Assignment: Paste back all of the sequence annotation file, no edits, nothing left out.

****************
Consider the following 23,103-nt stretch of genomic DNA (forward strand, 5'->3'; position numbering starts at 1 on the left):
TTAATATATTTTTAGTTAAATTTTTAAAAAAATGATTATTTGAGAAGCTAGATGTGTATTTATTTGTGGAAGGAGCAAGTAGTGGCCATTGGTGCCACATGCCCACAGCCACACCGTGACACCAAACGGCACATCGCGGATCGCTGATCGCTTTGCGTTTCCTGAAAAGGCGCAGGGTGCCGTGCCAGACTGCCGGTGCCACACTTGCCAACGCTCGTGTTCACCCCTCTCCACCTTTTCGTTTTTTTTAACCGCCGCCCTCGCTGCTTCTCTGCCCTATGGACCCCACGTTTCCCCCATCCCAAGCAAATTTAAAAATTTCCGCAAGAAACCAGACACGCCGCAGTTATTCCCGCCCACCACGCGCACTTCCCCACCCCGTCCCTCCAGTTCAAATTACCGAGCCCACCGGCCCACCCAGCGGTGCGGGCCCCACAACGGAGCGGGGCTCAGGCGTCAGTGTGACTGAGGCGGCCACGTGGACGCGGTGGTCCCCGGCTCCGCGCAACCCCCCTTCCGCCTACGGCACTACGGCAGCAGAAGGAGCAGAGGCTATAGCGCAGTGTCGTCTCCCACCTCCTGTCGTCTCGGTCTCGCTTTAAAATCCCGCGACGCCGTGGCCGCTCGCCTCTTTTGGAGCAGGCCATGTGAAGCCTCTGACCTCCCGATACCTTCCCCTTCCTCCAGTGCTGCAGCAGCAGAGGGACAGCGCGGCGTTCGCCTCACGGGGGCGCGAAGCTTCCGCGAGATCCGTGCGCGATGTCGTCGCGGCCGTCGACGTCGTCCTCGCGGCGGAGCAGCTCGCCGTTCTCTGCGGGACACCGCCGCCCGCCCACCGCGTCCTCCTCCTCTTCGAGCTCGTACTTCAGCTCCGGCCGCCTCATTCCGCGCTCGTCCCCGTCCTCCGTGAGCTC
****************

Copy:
Consider the following 23,103-nt stretch of genomic DNA (forward strand, 5'->3'; position numbering starts at 1 on the left):
TTAATATATTTTTAGTTAAATTTTTAAAAAAATGATTATTTGAGAAGCTAGATGTGTATTTATTTGTGGAAGGAGCAAGTAGTGGCCATTGGTGCCACATGCCCACAGCCACACCGTGACACCAAACGGCACATCGCGGATCGCTGATCGCTTTGCGTTTCCTGAAAAGGCGCAGGGTGCCGTGCCAGACTGCCGGTGCCACACTTGCCAACGCTCGTGTTCACCCCTCTCCACCTTTTCGTTTTTTTTAACCGCCGCCCTCGCTGCTTCTCTGCCCTATGGACCCCACGTTTCCCCCATCCCAAGCAAATTTAAAAATTTCCGCAAGAAACCAGACACGCCGCAGTTATTCCCGCCCACCACGCGCACTTCCCCACCCCGTCCCTCCAGTTCAAATTACCGAGCCCACCGGCCCACCCAGCGGTGCGGGCCCCACAACGGAGCGGGGCTCAGGCGTCAGTGTGACTGAGGCGGCCACGTGGACGCGGTGGTCCCCGGCTCCGCGCAACCCCCCTTCCGCCTACGGCACTACGGCAGCAGAAGGAGCAGAGGCTATAGCGCAGTGTCGTCTCCCACCTCCTGTCGTCTCGGTCTCGCTTTAAAATCCCGCGACGCCGTGGCCGCTCGCCTCTTTTGGAGCAGGCCATGTGAAGCCTCTGACCTCCCGATACCTTCCCCTTCCTCCAGTGCTGCAGCAGCAGAGGGACAGCGCGGCGTTCGCCTCACGGGGGCGCGAAGCTTCCGCGAGATCCGTGCGCGATGTCGTCGCGGCCGTCGACGTCGTCCTCGCGGCGGAGCAGCTCGCCGTTCTCTGCGGGACACCGCCGCCCGCCCACCGCGTCCTCCTCCTCTTCGAGCTCGTACTTCAGCTCCGGCCGCCTCATTCCGCGCTCGTCCCCGTCCTCCGTGAGCTC